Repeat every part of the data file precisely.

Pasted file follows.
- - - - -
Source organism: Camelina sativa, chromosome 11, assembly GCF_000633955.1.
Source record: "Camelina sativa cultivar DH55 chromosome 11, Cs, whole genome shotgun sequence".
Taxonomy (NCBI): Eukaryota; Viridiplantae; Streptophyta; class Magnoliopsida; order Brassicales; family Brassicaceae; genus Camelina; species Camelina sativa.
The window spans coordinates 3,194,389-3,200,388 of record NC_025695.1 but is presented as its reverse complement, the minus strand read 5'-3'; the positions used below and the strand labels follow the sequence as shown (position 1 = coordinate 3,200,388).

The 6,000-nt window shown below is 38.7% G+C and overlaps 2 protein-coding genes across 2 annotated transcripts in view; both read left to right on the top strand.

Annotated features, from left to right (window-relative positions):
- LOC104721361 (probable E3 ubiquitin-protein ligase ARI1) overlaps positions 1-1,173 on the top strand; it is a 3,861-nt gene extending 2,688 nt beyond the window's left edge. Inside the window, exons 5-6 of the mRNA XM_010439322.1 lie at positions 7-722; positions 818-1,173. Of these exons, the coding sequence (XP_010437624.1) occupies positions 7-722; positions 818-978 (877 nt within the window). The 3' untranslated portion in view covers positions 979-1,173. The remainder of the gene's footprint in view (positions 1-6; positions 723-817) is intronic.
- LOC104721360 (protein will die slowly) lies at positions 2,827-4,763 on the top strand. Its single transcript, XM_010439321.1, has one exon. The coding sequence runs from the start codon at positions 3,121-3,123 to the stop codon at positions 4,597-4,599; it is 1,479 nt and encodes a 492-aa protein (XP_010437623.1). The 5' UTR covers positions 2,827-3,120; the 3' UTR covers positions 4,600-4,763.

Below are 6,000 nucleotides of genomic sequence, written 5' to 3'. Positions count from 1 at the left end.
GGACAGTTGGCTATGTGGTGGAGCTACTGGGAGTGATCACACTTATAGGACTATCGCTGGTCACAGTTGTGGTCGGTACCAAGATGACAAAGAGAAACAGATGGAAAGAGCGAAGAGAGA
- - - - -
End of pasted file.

Source organism: Camelina sativa, chromosome 11, assembly GCF_000633955.1.
Source record: "Camelina sativa cultivar DH55 chromosome 11, Cs, whole genome shotgun sequence".
Taxonomy (NCBI): Eukaryota; Viridiplantae; Streptophyta; class Magnoliopsida; order Brassicales; family Brassicaceae; genus Camelina; species Camelina sativa.
The window spans coordinates 3,194,389-3,200,388 of record NC_025695.1 but is presented as its reverse complement, the minus strand read 5'-3'; the positions used below and the strand labels follow the sequence as shown (position 1 = coordinate 3,200,388).

The 6,000-nt window shown below is 38.7% G+C and overlaps 2 protein-coding genes across 2 annotated transcripts in view; both read left to right on the top strand.

Annotated features, from left to right (window-relative positions):
- LOC104721361 (probable E3 ubiquitin-protein ligase ARI1) overlaps positions 1-1,173 on the top strand; it is a 3,861-nt gene extending 2,688 nt beyond the window's left edge. Inside the window, exons 5-6 of the mRNA XM_010439322.1 lie at positions 7-722; positions 818-1,173. Of these exons, the coding sequence (XP_010437624.1) occupies positions 7-722; positions 818-978 (877 nt within the window). The 3' untranslated portion in view covers positions 979-1,173. The remainder of the gene's footprint in view (positions 1-6; positions 723-817) is intronic.
- LOC104721360 (protein will die slowly) lies at positions 2,827-4,763 on the top strand. Its single transcript, XM_010439321.1, has one exon. The coding sequence runs from the start codon at positions 3,121-3,123 to the stop codon at positions 4,597-4,599; it is 1,479 nt and encodes a 492-aa protein (XP_010437623.1). The 5' UTR covers positions 2,827-3,120; the 3' UTR covers positions 4,600-4,763.

Below are 6,000 nucleotides of genomic sequence, written 5' to 3'. Positions count from 1 at the left end.
GGACAGTTGGCTATGTGGTGGAGCTACTGGGAGTGATCACACTTATAGGACTATCGCTGGTCACAGTTGTGGTCGGTACCAAGATGACAAAGAGAAACAGATGGAAAGAGCGAAGAGAGA